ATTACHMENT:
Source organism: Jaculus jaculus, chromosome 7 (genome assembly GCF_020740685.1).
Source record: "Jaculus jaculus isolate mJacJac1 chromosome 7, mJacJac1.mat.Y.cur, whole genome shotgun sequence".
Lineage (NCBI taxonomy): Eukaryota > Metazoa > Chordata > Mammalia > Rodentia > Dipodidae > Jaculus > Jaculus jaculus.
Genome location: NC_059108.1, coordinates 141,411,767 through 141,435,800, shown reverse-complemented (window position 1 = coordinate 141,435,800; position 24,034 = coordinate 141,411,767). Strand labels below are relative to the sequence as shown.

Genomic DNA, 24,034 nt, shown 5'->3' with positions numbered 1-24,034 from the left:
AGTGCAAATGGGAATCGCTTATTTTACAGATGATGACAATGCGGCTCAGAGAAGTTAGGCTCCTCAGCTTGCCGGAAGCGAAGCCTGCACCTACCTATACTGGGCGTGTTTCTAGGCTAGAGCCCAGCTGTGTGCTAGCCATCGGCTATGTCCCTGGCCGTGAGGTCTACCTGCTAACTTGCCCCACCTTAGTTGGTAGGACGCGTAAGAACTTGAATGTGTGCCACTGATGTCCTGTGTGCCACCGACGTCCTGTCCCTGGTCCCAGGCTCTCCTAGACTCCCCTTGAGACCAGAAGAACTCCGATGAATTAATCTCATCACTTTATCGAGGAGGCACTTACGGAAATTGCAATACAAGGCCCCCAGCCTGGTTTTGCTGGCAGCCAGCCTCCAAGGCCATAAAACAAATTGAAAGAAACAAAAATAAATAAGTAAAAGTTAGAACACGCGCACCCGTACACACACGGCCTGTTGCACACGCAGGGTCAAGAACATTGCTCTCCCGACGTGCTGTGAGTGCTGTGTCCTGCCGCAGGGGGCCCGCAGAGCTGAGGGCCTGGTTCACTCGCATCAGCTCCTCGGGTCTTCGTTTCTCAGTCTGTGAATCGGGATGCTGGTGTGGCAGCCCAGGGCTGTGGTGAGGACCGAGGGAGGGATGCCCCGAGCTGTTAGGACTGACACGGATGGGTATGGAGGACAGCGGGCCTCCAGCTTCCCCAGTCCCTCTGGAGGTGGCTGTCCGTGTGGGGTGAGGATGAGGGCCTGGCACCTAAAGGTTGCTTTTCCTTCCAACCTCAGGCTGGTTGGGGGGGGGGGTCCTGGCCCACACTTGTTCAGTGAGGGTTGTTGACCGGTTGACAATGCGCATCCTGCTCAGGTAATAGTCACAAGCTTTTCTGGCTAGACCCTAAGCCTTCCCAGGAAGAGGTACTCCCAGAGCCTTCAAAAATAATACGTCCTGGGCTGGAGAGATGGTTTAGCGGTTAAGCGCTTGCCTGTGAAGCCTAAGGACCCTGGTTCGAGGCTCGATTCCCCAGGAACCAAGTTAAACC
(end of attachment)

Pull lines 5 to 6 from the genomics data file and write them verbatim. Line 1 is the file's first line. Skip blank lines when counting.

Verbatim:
Genomic DNA, 24,034 nt, shown 5'->3' with positions numbered 1-24,034 from the left:
AGTGCAAATGGGAATCGCTTATTTTACAGATGATGACAATGCGGCTCAGAGAAGTTAGGCTCCTCAGCTTGCCGGAAGCGAAGCCTGCACCTACCTATACTGGGCGTGTTTCTAGGCTAGAGCCCAGCTGTGTGCTAGCCATCGGCTATGTCCCTGGCCGTGAGGTCTACCTGCTAACTTGCCCCACCTTAGTTGGTAGGACGCGTAAGAACTTGAATGTGTGCCACTGATGTCCTGTGTGCCACCGACGTCCTGTCCCTGGTCCCAGGCTCTCCTAGACTCCCCTTGAGACCAGAAGAACTCCGATGAATTAATCTCATCACTTTATCGAGGAGGCACTTACGGAAATTGCAATACAAGGCCCCCAGCCTGGTTTTGCTGGCAGCCAGCCTCCAAGGCCATAAAACAAATTGAAAGAAACAAAAATAAATAAGTAAAAGTTAGAACACGCGCACCCGTACACACACGGCCTGTTGCACACGCAGGGTCAAGAACATTGCTCTCCCGACGTGCTGTGAGTGCTGTGTCCTGCCGCAGGGGGCCCGCAGAGCTGAGGGCCTGGTTCACTCGCATCAGCTCCTCGGGTCTTCGTTTCTCAGTCTGTGAATCGGGATGCTGGTGTGGCAGCCCAGGGCTGTGGTGAGGACCGAGGGAGGGATGCCCCGAGCTGTTAGGACTGACACGGATGGGTATGGAGGACAGCGGGCCTCCAGCTTCCCCAGTCCCTCTGGAGGTGGCTGTCCGTGTGGGGTGAGGATGAGGGCCTGGCACCTAAAGGTTGCTTTTCCTTCCAACCTCAGGCTGGTTGGGGGGGGGGGTCCTGGCCCACACTTGTTCAGTGAGGGTTGTTGACCGGTTGACAATGCGCATCCTGCTCAGGTAATAGTCACAAGCTTTTCTGGCTAGACCCTAAGCCTTCCCAGGAAGAGGTACTCCCAGAGCCTTCAAAAATAATACGTCCTGGGCTGGAGAGATGGTTTAGCGGTTAAGCGCTTGCCTGTGAAGCCTAAGGACCCTGGTTCGAGGCTCGATTCCCCAGGAACCAAGTTAAACC